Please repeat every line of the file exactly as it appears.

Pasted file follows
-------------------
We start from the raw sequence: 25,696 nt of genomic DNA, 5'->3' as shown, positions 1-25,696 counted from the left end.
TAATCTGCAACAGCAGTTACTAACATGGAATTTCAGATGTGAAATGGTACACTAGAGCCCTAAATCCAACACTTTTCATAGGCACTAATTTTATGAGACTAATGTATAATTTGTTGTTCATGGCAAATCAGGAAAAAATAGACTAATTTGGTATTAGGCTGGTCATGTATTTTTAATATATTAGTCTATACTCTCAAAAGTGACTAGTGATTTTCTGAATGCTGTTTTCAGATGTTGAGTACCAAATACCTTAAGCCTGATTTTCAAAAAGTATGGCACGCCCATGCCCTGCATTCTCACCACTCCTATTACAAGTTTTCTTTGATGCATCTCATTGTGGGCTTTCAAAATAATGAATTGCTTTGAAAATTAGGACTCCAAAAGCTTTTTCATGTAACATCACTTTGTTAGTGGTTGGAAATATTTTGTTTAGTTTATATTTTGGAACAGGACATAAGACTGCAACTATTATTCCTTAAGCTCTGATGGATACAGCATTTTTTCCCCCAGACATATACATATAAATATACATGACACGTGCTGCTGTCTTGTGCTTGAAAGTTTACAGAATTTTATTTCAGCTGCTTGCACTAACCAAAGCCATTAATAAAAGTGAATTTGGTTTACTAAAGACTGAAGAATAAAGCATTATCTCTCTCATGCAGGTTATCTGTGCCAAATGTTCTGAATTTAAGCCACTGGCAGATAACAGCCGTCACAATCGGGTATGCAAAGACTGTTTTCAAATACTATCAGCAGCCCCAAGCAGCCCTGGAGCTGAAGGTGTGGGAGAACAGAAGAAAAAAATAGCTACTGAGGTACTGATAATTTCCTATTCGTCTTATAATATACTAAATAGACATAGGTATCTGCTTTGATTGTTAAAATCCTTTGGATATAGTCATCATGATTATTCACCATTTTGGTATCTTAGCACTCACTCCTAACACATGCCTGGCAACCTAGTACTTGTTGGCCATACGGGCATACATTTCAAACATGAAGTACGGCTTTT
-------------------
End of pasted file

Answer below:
We start from the raw sequence: 25,696 nt of genomic DNA, 5'->3' as shown, positions 1-25,696 counted from the left end.
TAATCTGCAACAGCAGTTACTAACATGGAATTTCAGATGTGAAATGGTACACTAGAGCCCTAAATCCAACACTTTTCATAGGCACTAATTTTATGAGACTAATGTATAATTTGTTGTTCATGGCAAATCAGGAAAAAATAGACTAATTTGGTATTAGGCTGGTCATGTATTTTTAATATATTAGTCTATACTCTCAAAAGTGACTAGTGATTTTCTGAATGCTGTTTTCAGATGTTGAGTACCAAATACCTTAAGCCTGATTTTCAAAAAGTATGGCACGCCCATGCCCTGCATTCTCACCACTCCTATTACAAGTTTTCTTTGATGCATCTCATTGTGGGCTTTCAAAATAATGAATTGCTTTGAAAATTAGGACTCCAAAAGCTTTTTCATGTAACATCACTTTGTTAGTGGTTGGAAATATTTTGTTTAGTTTATATTTTGGAACAGGACATAAGACTGCAACTATTATTCCTTAAGCTCTGATGGATACAGCATTTTTTCCCCCAGACATATACATATAAATATACATGACACGTGCTGCTGTCTTGTGCTTGAAAGTTTACAGAATTTTATTTCAGCTGCTTGCACTAACCAAAGCCATTAATAAAAGTGAATTTGGTTTACTAAAGACTGAAGAATAAAGCATTATCTCTCTCATGCAGGTTATCTGTGCCAAATGTTCTGAATTTAAGCCACTGGCAGATAACAGCCGTCACAATCGGGTATGCAAAGACTGTTTTCAAATACTATCAGCAGCCCCAAGCAGCCCTGGAGCTGAAGGTGTGGGAGAACAGAAGAAAAAAATAGCTACTGAGGTACTGATAATTTCCTATTCGTCTTATAATATACTAAATAGACATAGGTATCTGCTTTGATTGTTAAAATCCTTTGGATATAGTCATCATGATTATTCACCATTTTGGTATCTTAGCACTCACTCCTAACACATGCCTGGCAACCTAGTACTTGTTGGCCATACGGGCATACATTTCAAACATGAAGTACGGCTTTT